And while Peterson’s plain white book goes head to head with the bright orange-covered and playful ‘Subtle Art of Not Giving a F*ck’, he has no easy answers, and these books in the canon don’t offer the reader any quick fix either. They offer you a further and deeper relationship with yourself, a forthright art of giving a f*ck about yourself and how you might become even more so ... yourself.

Reviewsday: Bonfire by Krysten Ritter

Explosive from the first kindling down to the last ember. Krysten Ritter has a detailed imagination and, in her debut novel, she weaves a mysterious web.

Protagonist Abby Williams returns to her small county hometown of Barrens to investigate a case of corporate pollution in the reservoir. This case burns a little too bright and hits a little too close to home for Abby, and the fire begins to entrance her, leading her on a downward spiral towards the truth. She didn't really come home for the case, she came home in search of her missing school friend turned tormentor- Kaycee. And she'll walk through fire to find out what happened to her. Did she simply walk away from their hometown of Barrens? Or is there a dark secret waiting to be uncovered?

- Erin Glover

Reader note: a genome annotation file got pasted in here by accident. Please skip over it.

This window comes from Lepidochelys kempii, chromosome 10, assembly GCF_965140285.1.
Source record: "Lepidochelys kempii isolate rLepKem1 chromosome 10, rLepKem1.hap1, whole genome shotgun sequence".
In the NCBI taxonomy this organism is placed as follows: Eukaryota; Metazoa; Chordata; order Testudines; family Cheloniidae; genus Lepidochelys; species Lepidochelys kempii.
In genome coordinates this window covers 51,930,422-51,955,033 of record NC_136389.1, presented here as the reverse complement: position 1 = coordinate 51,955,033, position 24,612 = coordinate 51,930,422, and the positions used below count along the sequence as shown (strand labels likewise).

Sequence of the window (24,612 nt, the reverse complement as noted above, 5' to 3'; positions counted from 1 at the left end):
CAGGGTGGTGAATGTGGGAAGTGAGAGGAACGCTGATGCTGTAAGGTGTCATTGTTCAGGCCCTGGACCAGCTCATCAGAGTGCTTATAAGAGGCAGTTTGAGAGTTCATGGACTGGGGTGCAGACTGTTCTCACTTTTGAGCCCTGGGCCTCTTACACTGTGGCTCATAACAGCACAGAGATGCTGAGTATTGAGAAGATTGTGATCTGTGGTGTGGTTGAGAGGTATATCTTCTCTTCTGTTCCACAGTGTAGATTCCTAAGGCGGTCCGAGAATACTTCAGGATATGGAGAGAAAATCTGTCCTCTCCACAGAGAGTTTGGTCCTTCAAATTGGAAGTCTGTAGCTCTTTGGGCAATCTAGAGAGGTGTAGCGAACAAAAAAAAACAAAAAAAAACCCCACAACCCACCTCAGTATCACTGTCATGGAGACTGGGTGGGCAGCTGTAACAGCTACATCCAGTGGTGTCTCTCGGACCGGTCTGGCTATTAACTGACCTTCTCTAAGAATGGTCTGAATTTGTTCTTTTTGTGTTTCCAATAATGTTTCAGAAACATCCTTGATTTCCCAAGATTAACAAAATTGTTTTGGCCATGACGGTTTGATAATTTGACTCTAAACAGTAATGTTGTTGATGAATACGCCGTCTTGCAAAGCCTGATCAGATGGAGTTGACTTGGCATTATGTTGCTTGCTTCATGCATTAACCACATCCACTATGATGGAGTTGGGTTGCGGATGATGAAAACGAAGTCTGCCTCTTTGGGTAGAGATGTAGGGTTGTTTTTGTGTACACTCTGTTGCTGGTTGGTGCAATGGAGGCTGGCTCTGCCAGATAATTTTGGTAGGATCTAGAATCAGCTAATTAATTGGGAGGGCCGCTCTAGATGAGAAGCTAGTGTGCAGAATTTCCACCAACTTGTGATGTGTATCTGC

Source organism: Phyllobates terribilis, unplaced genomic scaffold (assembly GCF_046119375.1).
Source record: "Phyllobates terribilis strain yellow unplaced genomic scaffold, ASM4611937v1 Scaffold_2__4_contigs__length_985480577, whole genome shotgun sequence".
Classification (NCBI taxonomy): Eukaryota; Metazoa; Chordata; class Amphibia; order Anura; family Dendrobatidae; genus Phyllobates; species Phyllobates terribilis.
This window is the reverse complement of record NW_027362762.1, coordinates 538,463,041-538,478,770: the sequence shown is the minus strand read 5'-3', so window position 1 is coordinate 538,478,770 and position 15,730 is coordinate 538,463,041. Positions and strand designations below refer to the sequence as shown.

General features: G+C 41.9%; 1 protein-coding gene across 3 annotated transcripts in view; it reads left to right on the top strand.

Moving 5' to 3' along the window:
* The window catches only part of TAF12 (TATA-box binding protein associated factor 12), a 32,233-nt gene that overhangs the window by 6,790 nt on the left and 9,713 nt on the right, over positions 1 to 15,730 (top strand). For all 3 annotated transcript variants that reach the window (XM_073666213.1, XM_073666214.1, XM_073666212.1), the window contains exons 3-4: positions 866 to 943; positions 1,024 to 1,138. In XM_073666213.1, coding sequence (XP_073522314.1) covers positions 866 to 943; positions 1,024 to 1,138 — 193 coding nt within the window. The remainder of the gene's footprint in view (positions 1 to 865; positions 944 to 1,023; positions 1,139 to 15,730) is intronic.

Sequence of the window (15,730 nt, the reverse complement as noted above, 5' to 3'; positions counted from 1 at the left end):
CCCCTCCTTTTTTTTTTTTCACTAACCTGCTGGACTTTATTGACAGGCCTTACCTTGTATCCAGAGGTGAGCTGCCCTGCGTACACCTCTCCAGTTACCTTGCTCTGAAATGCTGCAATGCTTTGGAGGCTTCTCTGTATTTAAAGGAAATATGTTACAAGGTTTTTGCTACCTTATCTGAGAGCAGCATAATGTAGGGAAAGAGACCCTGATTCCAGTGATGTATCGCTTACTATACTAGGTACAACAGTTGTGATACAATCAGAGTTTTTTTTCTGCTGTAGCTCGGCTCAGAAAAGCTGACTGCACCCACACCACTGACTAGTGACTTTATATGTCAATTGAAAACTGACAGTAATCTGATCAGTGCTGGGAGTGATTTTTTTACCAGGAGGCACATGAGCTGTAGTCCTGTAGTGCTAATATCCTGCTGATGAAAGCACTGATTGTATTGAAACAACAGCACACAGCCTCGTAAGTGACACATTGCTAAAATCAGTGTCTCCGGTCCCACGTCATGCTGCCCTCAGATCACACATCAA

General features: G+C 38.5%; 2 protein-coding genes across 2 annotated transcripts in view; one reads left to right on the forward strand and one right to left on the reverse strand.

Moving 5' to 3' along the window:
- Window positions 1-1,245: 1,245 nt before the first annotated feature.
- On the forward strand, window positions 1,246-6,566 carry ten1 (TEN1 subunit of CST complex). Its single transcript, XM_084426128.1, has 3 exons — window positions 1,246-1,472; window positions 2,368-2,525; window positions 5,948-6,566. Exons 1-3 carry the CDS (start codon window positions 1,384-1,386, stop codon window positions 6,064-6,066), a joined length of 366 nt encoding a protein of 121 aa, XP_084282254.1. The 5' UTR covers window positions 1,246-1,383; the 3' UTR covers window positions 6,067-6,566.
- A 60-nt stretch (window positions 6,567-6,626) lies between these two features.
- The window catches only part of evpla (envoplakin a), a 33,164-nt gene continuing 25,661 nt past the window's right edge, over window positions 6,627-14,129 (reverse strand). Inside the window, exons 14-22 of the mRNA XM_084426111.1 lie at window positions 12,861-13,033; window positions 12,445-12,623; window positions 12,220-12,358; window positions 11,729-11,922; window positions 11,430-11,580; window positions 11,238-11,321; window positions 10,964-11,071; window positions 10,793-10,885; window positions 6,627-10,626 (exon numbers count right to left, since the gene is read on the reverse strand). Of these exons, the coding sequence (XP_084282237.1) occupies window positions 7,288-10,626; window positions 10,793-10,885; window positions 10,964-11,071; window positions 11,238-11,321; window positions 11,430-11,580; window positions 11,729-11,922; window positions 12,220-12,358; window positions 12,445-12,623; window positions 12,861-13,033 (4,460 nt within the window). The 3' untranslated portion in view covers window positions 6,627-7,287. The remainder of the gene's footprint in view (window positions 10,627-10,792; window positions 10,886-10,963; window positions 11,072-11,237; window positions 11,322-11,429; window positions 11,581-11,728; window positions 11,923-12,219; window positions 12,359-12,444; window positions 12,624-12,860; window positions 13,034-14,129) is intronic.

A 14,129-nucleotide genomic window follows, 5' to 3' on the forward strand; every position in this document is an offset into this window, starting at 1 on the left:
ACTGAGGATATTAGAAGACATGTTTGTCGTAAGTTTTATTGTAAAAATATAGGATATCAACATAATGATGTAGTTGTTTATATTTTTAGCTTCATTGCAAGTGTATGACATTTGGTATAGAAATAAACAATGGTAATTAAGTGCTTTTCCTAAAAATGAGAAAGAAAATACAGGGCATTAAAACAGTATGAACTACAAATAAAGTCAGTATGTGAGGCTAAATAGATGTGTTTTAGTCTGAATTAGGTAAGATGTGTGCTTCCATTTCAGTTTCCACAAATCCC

Author Guest Post: Serena Hodson Tells Us About Her New Book!

Photographer Serena Hodson takes beautiful colour photographs of man's best friend ... but her furry subjects are all upside down. Today, she tells us how she came up with the inspiration for her gorgeous new book 'Upside Down Dogs'.

"When I first got involved in photography, I saw it as a hobby – a way for me to record those magical moments that happen in an animal’s everyday life. At the time I was living with Rocco, my bullmastiff and my sister’s dachshund, Ralph. Their relationship was my inspiration and what I managed to capture drove me to take my photography seriously. I’ve always been an animal lover, but I never knew that passion would lead to my life’s purpose – photography. This creative outlet allows me to capture the joy dogs bring to my life and then share that with the world.